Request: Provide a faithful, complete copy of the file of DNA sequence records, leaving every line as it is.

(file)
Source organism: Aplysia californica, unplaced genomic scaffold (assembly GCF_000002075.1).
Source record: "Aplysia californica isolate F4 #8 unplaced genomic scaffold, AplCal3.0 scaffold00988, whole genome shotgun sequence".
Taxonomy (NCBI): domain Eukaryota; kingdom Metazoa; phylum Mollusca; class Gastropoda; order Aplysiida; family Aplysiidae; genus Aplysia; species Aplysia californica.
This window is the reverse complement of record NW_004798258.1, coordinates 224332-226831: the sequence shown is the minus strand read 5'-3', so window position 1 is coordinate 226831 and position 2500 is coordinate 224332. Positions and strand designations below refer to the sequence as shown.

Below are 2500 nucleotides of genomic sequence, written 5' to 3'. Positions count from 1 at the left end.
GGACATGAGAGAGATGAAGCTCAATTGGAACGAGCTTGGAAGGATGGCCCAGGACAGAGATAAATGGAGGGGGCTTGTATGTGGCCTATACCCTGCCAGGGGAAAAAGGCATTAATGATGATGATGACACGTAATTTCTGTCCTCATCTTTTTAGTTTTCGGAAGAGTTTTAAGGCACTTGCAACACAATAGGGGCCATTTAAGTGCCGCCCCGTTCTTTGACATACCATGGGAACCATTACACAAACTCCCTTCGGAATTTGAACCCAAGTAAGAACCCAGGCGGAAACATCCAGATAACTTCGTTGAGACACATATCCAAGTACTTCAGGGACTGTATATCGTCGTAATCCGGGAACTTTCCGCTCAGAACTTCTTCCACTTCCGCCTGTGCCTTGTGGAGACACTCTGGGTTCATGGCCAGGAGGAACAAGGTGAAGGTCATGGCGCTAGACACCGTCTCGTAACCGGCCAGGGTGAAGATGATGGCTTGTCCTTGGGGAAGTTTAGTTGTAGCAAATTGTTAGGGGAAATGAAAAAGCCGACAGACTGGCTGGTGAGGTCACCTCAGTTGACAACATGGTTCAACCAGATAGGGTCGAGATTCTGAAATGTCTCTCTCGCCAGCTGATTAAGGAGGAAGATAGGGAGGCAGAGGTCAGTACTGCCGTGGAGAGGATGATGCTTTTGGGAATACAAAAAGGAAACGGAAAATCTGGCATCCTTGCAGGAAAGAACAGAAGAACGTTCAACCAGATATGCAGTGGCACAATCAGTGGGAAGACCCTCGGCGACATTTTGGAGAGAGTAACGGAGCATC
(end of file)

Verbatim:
Source organism: Aplysia californica, unplaced genomic scaffold (assembly GCF_000002075.1).
Source record: "Aplysia californica isolate F4 #8 unplaced genomic scaffold, AplCal3.0 scaffold00988, whole genome shotgun sequence".
Taxonomy (NCBI): domain Eukaryota; kingdom Metazoa; phylum Mollusca; class Gastropoda; order Aplysiida; family Aplysiidae; genus Aplysia; species Aplysia californica.
This window is the reverse complement of record NW_004798258.1, coordinates 224332-226831: the sequence shown is the minus strand read 5'-3', so window position 1 is coordinate 226831 and position 2500 is coordinate 224332. Positions and strand designations below refer to the sequence as shown.

Below are 2500 nucleotides of genomic sequence, written 5' to 3'. Positions count from 1 at the left end.
GGACATGAGAGAGATGAAGCTCAATTGGAACGAGCTTGGAAGGATGGCCCAGGACAGAGATAAATGGAGGGGGCTTGTATGTGGCCTATACCCTGCCAGGGGAAAAAGGCATTAATGATGATGATGACACGTAATTTCTGTCCTCATCTTTTTAGTTTTCGGAAGAGTTTTAAGGCACTTGCAACACAATAGGGGCCATTTAAGTGCCGCCCCGTTCTTTGACATACCATGGGAACCATTACACAAACTCCCTTCGGAATTTGAACCCAAGTAAGAACCCAGGCGGAAACATCCAGATAACTTCGTTGAGACACATATCCAAGTACTTCAGGGACTGTATATCGTCGTAATCCGGGAACTTTCCGCTCAGAACTTCTTCCACTTCCGCCTGTGCCTTGTGGAGACACTCTGGGTTCATGGCCAGGAGGAACAAGGTGAAGGTCATGGCGCTAGACACCGTCTCGTAACCGGCCAGGGTGAAGATGATGGCTTGTCCTTGGGGAAGTTTAGTTGTAGCAAATTGTTAGGGGAAATGAAAAAGCCGACAGACTGGCTGGTGAGGTCACCTCAGTTGACAACATGGTTCAACCAGATAGGGTCGAGATTCTGAAATGTCTCTCTCGCCAGCTGATTAAGGAGGAAGATAGGGAGGCAGAGGTCAGTACTGCCGTGGAGAGGATGATGCTTTTGGGAATACAAAAAGGAAACGGAAAATCTGGCATCCTTGCAGGAAAGAACAGAAGAACGTTCAACCAGATATGCAGTGGCACAATCAGTGGGAAGACCCTCGGCGACATTTTGGAGAGAGTAACGGAGCATC